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Programming language Python is undeniably a hot language to learn in 2022. It's one of the top three languages in developer analyst RedMonk's rankings, the Tiobe index, and the IEEE Spectrum ranking for electrical engineers. And that means it's in high demand by employers in tech, finance, government, healthcare, science and other sectors.
Python was hatched by Dutch computer scientist Guido van Rossum back in 1991, and in the last few years, thanks to artificial intelligence and machine learning it shot to the top of the charts among programmers.
Aspiring Python developers can't go past Google's Python courses, hosted online learning platform, Coursera.
Google curated a "crash course" for Python beginners, a second course on using Python for manipulating files and processes on an operating system, and a third one that speaks to one of Python's core strengths: automating IT tasks by whipping up Python scripts.
Google's Crash Course in Python is available for free as part of a 7-day trial, after which it costs $39 a month to continue. It's actually part of the heftier Google IT Automation with Python course launched in January 2020. The beginner course requires no previous experience in programming.
It takes about 32 hours to complete over four weeks and covers syntax, automation with scripting, data types in Python, how to use variables, and programming loops to execute Python code infinitely.
Think of it as an on-ramp to Google's IT automation with Python course.
The more serious Google IT Automation with Python Professional Certificate has overwhelmingly positive reviews with a user score of 4.8 out of 5 on Coursera.
This course really aims to get students familiar with core IT tools like the Git versioning system, the GitHub code-sharing site, and using Python to solve real business challenges, such as repetitive system administration tasks. It's also a path to becoming skilled in cloud technologies.
This certificate takes 6 months to complete, and students can expect to be prepared for roles like advanced IT support specialist or a junior sys admin role.
It costs $39 per month to continue learning after the 7-day free trial ends, so customers are looking at a total bill of $234.
Microsoft in 2019 released a set of 44 free online video tutorials that help people with some experience in programming to get the most out of Python.
The Python for Beginners series is presented by Christopher Harrison, a senior program manager at Microsoft, and Susan Ibach, a business development manager from Microsoft's AI Gaming unit.
In mid-2020, it produced two more Python-focussed series called More Python for Beginners and Even More Python for Beginners: Data Tools.
The video tutorials are published on Microsoft's Channel 9 developer video service and YouTube.
Microsoft is serious about Python development because of the artificial intelligence services it can offer customers through Azure. It even managed to convince Python creator Guido van Rossum to come out of retirement in late 2020 to work as a technical fellow for its developer division.
ZDNet wanted to ensure that this set of recommendations didn't just cater to beginners. We wanted some experts to tell us the best Python courses to take, even for those who are proficient in coding and familiar with the industry.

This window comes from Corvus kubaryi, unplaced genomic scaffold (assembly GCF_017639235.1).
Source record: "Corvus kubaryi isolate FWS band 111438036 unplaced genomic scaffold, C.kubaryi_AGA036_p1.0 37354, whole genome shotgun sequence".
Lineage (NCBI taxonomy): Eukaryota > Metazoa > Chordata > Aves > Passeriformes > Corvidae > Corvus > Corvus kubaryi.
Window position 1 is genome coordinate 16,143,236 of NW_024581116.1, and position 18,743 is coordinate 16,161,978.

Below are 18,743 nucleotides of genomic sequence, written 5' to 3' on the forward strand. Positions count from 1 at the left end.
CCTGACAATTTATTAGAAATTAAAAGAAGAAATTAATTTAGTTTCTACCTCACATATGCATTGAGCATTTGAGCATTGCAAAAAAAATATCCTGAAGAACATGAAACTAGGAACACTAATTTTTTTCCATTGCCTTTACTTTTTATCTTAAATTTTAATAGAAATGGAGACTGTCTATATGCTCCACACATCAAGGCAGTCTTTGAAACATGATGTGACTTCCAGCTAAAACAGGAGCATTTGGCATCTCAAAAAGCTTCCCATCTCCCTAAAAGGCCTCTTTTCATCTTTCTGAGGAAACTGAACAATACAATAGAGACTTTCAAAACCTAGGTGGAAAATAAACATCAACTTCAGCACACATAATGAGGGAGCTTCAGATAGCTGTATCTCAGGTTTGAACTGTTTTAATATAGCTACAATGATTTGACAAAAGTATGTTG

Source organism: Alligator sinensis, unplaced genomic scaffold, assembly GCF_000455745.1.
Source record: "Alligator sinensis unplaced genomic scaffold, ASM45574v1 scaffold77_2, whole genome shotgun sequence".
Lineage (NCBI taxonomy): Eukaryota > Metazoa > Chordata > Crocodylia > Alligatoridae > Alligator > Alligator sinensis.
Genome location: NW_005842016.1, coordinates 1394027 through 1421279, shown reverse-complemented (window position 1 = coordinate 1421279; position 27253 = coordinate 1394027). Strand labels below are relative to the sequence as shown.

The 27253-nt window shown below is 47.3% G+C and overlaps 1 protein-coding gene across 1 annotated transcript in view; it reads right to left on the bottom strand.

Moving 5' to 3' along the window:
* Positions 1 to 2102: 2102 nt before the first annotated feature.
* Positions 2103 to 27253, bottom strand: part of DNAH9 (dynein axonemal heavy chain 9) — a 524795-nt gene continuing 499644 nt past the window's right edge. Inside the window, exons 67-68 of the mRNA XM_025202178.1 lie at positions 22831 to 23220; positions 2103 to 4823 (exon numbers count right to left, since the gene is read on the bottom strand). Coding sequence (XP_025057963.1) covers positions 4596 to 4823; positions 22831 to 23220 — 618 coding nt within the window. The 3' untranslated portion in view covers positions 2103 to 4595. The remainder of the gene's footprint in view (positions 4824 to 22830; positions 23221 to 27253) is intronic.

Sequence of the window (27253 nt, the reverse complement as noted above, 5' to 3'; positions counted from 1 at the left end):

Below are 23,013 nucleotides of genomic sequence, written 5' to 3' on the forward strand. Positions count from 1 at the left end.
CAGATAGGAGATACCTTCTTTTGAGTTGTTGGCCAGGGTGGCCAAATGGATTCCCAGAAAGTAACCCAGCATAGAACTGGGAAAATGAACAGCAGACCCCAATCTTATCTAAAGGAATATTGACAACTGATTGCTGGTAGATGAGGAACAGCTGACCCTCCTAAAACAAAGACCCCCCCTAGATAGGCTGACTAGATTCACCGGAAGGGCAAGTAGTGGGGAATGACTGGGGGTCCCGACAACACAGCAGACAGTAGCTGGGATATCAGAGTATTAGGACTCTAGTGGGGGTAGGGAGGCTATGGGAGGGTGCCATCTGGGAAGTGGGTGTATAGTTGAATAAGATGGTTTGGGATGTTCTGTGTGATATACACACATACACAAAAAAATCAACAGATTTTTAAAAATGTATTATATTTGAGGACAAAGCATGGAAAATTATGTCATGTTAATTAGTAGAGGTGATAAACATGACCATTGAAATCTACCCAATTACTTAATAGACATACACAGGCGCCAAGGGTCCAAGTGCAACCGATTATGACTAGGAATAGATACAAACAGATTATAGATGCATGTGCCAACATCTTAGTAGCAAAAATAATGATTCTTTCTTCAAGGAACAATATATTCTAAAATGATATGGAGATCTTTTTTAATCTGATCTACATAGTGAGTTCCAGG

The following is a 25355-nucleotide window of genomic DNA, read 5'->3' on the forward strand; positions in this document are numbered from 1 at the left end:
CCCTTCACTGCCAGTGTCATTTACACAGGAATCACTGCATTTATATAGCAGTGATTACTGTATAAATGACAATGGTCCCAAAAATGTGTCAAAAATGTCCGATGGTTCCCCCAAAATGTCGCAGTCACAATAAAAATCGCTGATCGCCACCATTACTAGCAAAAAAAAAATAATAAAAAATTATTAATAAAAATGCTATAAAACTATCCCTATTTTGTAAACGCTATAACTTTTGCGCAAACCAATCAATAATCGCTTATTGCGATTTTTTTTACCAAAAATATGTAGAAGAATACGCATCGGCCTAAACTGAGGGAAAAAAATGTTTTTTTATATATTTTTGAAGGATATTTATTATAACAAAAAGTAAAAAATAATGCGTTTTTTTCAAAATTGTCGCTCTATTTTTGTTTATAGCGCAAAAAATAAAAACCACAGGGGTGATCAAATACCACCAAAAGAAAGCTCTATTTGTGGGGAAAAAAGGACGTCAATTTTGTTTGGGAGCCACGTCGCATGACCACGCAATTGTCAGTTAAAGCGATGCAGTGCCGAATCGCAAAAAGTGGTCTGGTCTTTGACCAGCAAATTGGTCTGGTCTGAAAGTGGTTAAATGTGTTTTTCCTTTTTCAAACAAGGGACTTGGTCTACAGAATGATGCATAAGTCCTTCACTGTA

Anaconda makes a hugely popular distribution of Python combined with the statistical language R that's focussed purely on the data science and machine learning crowd. There's also integration between Microsoft's VS Code and the Anaconda distribution of Python.
A number of popular deep learning courses teach Python coding skills, including Deep Learning Specialization, IBM's Apple Data Science, and Stanford's Machine Learning.
Sophia Yang, a senior data scientist at Anaconda, reckons Coursera's deep learning courses with a focus on Python are the way to go.
"I enjoyed taking the deep learning courses on Coursera," Yang told ZDNet. "The specializations are an excellent start for deep learning with Python. The lectures are clear, interesting, and engaging. They balance theory and practice well and provide enough intuition and knowledge for students to learn more independently. I also recommend checking out the official Python documents."
Massachusetts Institute of Technology (MIT) is home to the MIT Computer Science & Artificial Intelligence Laboratory (CSAIL). It's a premier US university, and CSAIL backs several groundbreaking AI research fields such as computer vision.
MIT offers its Python learning videos for free under MIT OpenCourseware, which include lectures, interactive assessments, assignments, and transcripts. It's not a bad alternative for a university that can cost north of $40,000 a year to attend and lead to significant student debt.
"6.0001 Introduction to Computer Science and Programming in Python is intended for students with little or no programming experience," says MIT OpenCourseware.
"It aims to provide students with an understanding of the role computation can play in solving problems and to help students, regardless of their major, feel justifiably confident of their ability to write small programs that allow them to accomplish useful goals. The class uses the Python 3.5 programming language."
MIT OpenCourseWare is open for business and has proved to be popular. It has over 200,000 followers on Twitter, and the MIT 6.00 Introduction to Computer Science and Programming of Fall 2008 has received more than 4.9 million views, according to its 2020 annual report.
So, you might not be a beginner. You might even be working for the US Department of Energy and need to produce codes in Python.
David Beazley, a veteran Python coder, offers both paid-for courses and a slightly lighter version for free, aimed squarely at people involved in or keen on computer science.